VANCOUVER, B.C.  - Conifex Timber Inc. reported record results second quarter, with sales $116.4 million, and income of $14.8 million - 39 percent ahead of of the 2016 period. But the results exclude $4.6 million the firm set aside for countervailing duties imposed by the U.S. on softwood lumber imports.
 
Net income for the second quarter of 2017 was $4.2 million, compared to a net loss of $1.4 million in the previous quarter. 
 
Lumber production totaled approximately 132 million board feet during the second quarter of 2017 and represented an annualized operating rate of 100 percent compared to 94 percent in the previous quarter and 103 percent in the same quarter last year. Unit log costs increased by 2 percent over the previous quarter and 18 percent over the same quarter last year.
 
The higher log costs were mainly attributable to higher market based stumpage and purchased log costs. British Columbia fires to date have had no material financial impact on its operations, though "a continuation of the current hot and dry weather in the B.C. Interior could increase the risks of disruption to our fibre procurement efforts, operations and transportation."
 
"We expect continued uncertainty around the softwood lumber dispute, including the suspension of preliminary CVD in September 2017, and timing related to the final determination of CVD and antidumping duty rates and the potential resolution of the dispute, will contribute to further volatility in U.S. market conditions and pricing," Conifex said in its earnings release.  While sales to China and Japan will be stable, "We expect our mill net price realizations from the sale of construction grade lumber to the Canadian market will be somewhat discounted as a result of the duty impositions on U.S. exports."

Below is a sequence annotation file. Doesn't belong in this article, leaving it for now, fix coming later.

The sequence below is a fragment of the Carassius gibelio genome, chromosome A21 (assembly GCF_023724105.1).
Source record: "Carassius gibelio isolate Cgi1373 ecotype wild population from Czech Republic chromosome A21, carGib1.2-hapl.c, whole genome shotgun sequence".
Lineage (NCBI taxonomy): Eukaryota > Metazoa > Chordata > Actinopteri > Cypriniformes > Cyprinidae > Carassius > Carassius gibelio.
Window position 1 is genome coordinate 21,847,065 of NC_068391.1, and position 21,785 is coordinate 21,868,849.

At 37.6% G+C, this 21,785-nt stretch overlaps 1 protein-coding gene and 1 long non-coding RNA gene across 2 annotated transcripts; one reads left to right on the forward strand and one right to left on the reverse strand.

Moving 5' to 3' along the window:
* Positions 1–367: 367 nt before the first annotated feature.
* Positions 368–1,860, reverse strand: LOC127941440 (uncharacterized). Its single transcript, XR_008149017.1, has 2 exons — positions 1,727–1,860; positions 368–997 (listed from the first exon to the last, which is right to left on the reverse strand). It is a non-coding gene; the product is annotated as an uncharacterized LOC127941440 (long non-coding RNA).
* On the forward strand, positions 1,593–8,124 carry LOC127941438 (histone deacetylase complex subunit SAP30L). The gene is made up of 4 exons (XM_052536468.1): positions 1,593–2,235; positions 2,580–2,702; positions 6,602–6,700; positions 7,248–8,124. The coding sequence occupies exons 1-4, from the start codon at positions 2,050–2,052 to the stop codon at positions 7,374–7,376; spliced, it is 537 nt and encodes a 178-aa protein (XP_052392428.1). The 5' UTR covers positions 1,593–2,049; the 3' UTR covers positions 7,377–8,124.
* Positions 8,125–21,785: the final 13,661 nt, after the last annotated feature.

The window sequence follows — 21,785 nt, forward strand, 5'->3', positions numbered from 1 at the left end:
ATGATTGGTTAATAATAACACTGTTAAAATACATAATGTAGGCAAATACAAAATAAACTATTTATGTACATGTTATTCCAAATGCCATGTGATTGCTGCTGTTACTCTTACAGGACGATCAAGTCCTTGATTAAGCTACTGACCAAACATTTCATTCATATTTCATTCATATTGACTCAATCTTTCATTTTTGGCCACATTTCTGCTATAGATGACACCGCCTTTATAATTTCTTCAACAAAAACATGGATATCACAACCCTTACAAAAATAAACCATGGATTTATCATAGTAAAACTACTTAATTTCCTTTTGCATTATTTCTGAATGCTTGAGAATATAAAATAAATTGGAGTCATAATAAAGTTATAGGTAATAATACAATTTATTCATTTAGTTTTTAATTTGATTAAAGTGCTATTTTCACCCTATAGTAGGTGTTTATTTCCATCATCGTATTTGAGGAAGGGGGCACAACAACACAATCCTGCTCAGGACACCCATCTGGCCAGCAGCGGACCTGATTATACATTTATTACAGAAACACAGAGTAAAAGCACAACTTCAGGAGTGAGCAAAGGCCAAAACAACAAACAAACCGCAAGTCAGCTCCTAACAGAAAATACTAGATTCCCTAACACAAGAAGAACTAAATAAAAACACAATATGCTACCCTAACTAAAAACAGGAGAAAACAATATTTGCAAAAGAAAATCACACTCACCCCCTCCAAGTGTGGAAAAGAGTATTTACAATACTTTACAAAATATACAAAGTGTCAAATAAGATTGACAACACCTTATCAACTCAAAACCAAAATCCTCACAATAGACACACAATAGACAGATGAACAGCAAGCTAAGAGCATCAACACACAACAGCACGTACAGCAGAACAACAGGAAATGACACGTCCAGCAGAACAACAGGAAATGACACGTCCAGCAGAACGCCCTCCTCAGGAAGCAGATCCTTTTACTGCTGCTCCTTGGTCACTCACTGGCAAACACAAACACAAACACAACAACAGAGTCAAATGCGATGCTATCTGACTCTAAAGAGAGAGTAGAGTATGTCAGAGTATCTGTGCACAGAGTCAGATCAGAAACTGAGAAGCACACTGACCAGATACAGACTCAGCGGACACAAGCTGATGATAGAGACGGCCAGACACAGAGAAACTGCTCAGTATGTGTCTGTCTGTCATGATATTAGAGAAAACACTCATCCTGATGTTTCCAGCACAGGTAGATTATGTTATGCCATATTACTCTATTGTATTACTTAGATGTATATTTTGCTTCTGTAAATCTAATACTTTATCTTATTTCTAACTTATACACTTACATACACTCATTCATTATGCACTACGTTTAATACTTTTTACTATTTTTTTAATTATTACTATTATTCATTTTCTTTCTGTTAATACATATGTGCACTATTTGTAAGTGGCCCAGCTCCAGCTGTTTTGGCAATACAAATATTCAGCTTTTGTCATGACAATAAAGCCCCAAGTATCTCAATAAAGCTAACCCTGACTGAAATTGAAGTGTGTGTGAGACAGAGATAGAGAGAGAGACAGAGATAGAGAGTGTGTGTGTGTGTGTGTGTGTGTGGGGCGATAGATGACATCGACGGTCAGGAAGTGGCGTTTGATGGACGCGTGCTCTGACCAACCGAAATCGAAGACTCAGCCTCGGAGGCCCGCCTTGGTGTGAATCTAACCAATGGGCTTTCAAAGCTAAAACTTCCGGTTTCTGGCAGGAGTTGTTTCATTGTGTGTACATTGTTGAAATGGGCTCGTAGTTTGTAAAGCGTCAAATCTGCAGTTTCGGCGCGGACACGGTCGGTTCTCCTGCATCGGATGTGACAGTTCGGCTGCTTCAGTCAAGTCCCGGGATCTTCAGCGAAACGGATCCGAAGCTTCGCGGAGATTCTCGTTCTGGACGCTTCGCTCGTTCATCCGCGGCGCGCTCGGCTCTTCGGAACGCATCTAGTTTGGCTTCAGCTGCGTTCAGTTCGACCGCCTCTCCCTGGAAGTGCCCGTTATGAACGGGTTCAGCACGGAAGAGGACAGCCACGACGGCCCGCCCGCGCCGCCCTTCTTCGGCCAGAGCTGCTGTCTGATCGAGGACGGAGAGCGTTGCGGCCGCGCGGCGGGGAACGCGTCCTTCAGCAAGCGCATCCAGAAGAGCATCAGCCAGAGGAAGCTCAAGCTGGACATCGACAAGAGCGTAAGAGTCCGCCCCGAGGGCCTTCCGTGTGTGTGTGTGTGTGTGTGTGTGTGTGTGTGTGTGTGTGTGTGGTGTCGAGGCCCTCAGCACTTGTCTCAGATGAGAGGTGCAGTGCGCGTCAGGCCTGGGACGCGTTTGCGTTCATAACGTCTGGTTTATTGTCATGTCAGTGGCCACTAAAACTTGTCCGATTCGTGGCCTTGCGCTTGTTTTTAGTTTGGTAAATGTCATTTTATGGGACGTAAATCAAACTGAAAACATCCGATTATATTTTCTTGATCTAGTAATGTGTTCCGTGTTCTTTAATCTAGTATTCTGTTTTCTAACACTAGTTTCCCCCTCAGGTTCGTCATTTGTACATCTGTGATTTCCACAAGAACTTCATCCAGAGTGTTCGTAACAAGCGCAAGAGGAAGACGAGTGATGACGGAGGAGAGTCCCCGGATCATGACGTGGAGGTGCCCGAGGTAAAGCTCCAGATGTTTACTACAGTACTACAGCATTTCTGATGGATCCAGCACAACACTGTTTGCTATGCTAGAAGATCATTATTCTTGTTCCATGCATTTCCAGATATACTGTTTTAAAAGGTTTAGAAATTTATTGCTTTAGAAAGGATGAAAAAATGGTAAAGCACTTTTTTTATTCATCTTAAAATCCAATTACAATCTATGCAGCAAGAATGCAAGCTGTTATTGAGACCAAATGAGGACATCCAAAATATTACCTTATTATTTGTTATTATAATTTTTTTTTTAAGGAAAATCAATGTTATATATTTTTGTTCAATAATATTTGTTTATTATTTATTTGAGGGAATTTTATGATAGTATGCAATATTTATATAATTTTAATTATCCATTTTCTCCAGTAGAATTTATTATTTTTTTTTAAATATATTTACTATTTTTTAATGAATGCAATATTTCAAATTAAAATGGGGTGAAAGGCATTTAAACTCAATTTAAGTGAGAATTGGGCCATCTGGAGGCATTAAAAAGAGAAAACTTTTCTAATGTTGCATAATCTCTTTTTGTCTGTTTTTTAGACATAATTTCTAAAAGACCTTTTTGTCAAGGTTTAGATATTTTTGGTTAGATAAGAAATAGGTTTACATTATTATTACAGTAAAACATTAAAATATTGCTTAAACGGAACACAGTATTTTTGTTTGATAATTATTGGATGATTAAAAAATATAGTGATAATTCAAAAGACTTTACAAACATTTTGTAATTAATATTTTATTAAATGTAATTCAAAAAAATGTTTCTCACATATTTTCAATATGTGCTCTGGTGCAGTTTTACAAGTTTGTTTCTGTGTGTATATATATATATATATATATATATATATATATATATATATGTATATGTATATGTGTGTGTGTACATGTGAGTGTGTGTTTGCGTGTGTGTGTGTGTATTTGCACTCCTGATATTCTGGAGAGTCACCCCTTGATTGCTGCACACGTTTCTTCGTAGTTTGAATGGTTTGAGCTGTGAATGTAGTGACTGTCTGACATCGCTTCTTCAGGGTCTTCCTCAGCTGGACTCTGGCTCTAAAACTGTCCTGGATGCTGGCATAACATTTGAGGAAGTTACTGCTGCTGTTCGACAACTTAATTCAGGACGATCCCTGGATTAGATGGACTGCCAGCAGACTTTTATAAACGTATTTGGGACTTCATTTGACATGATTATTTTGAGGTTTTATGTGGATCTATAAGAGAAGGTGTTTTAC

Conifex is buying capacity in the U.S. in part as a hedge against the trade dispute. The El Dorado Mill Capital Project, an $80 million restart of a former Georgia-Pacific mill in Arkansas that commenced in January, will incorporate significant capital upgrades to the log processing yard and sawmill and planer and add two continuous dry kilns. Upon completion later this year, El Dorado is expected to have approximately 180 million board feet of annual lumber capacity on a two-shift basis, Conifex says. It is expected to hire 120. 
 
"We believe our planned expansion into the U.S. South will provide an important source of revenue diversification and reduce cash flow volatility in our lumber segment, particularly in light of punitive trade actions on Canadian softwood lumber recently initiated by the U.S.," the company said, offering a summary of the status of the dispute:
 
On April 24, 2017, the U.S. Department of Commerce announced its preliminary determination on Countervailing Duties (CVD) and imposed a preliminary duty rate of 19.88 percent on a majority of Canadian lumber producers' lumber shipments into the U.S., including Conifex. During the second quarter of 2017, we recorded an operating expense of $4.6 million related to the CVD deposits. On June 26, 2017, the USDOC announced its preliminary imposed a preliminary duty rate of 6.87 percent on our lumber shipments into the U.S. We did not incur any expense related to the deposits in the second quarter of 2017.
The USDOC also made a preliminary determination that "critical circumstances" existed, which resulted in CVD and ADD deposits applying retroactively for the 90 days prior to April 28, 2017 and June 30, 2017, respectively. We have not paid or accrued any retroactive CVD or ADD deposits, which could total US$5.6 million and US$1.6 million, respectively. Management believes, similar to management of other lumber producers, that the critical circumstances finding by the USDOC will not be upheld by either the USDOC or the U.S. International Trade Commission ("USITC") in their final determinations.
Like other Canadian forest product companies, the Federal Government and Canadian provincial governments, we deny the U.S. allegations and disagree with the preliminary determinations made by the USDOC and USITC, and, collectively continue to aggressively defend the Canadian industry in this trade dispute.